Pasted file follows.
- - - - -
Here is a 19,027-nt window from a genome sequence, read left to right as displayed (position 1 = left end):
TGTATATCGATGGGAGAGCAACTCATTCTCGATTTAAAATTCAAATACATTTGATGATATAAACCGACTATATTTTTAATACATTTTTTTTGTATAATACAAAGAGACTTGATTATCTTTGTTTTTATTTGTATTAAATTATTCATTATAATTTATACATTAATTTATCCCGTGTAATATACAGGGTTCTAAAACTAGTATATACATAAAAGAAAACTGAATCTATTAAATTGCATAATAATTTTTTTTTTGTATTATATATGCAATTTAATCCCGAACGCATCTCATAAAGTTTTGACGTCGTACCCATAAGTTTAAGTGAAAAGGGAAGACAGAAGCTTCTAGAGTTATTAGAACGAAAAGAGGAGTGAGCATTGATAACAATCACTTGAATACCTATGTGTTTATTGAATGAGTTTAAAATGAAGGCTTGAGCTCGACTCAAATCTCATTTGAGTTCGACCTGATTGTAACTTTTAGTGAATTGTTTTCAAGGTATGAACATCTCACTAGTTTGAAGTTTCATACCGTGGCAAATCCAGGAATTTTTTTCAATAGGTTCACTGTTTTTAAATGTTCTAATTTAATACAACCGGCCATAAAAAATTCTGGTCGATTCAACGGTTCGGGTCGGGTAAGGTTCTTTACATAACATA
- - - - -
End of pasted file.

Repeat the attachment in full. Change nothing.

Here is a 19,027-nt window from a genome sequence, read left to right as displayed (position 1 = left end):
TGTATATCGATGGGAGAGCAACTCATTCTCGATTTAAAATTCAAATACATTTGATGATATAAACCGACTATATTTTTAATACATTTTTTTTGTATAATACAAAGAGACTTGATTATCTTTGTTTTTATTTGTATTAAATTATTCATTATAATTTATACATTAATTTATCCCGTGTAATATACAGGGTTCTAAAACTAGTATATACATAAAAGAAAACTGAATCTATTAAATTGCATAATAATTTTTTTTTTGTATTATATATGCAATTTAATCCCGAACGCATCTCATAAAGTTTTGACGTCGTACCCATAAGTTTAAGTGAAAAGGGAAGACAGAAGCTTCTAGAGTTATTAGAACGAAAAGAGGAGTGAGCATTGATAACAATCACTTGAATACCTATGTGTTTATTGAATGAGTTTAAAATGAAGGCTTGAGCTCGACTCAAATCTCATTTGAGTTCGACCTGATTGTAACTTTTAGTGAATTGTTTTCAAGGTATGAACATCTCACTAGTTTGAAGTTTCATACCGTGGCAAATCCAGGAATTTTTTTCAATAGGTTCACTGTTTTTAAATGTTCTAATTTAATACAACCGGCCATAAAAAATTCTGGTCGATTCAACGGTTCGGGTCGGGTAAGGTTCTTTACATAACATA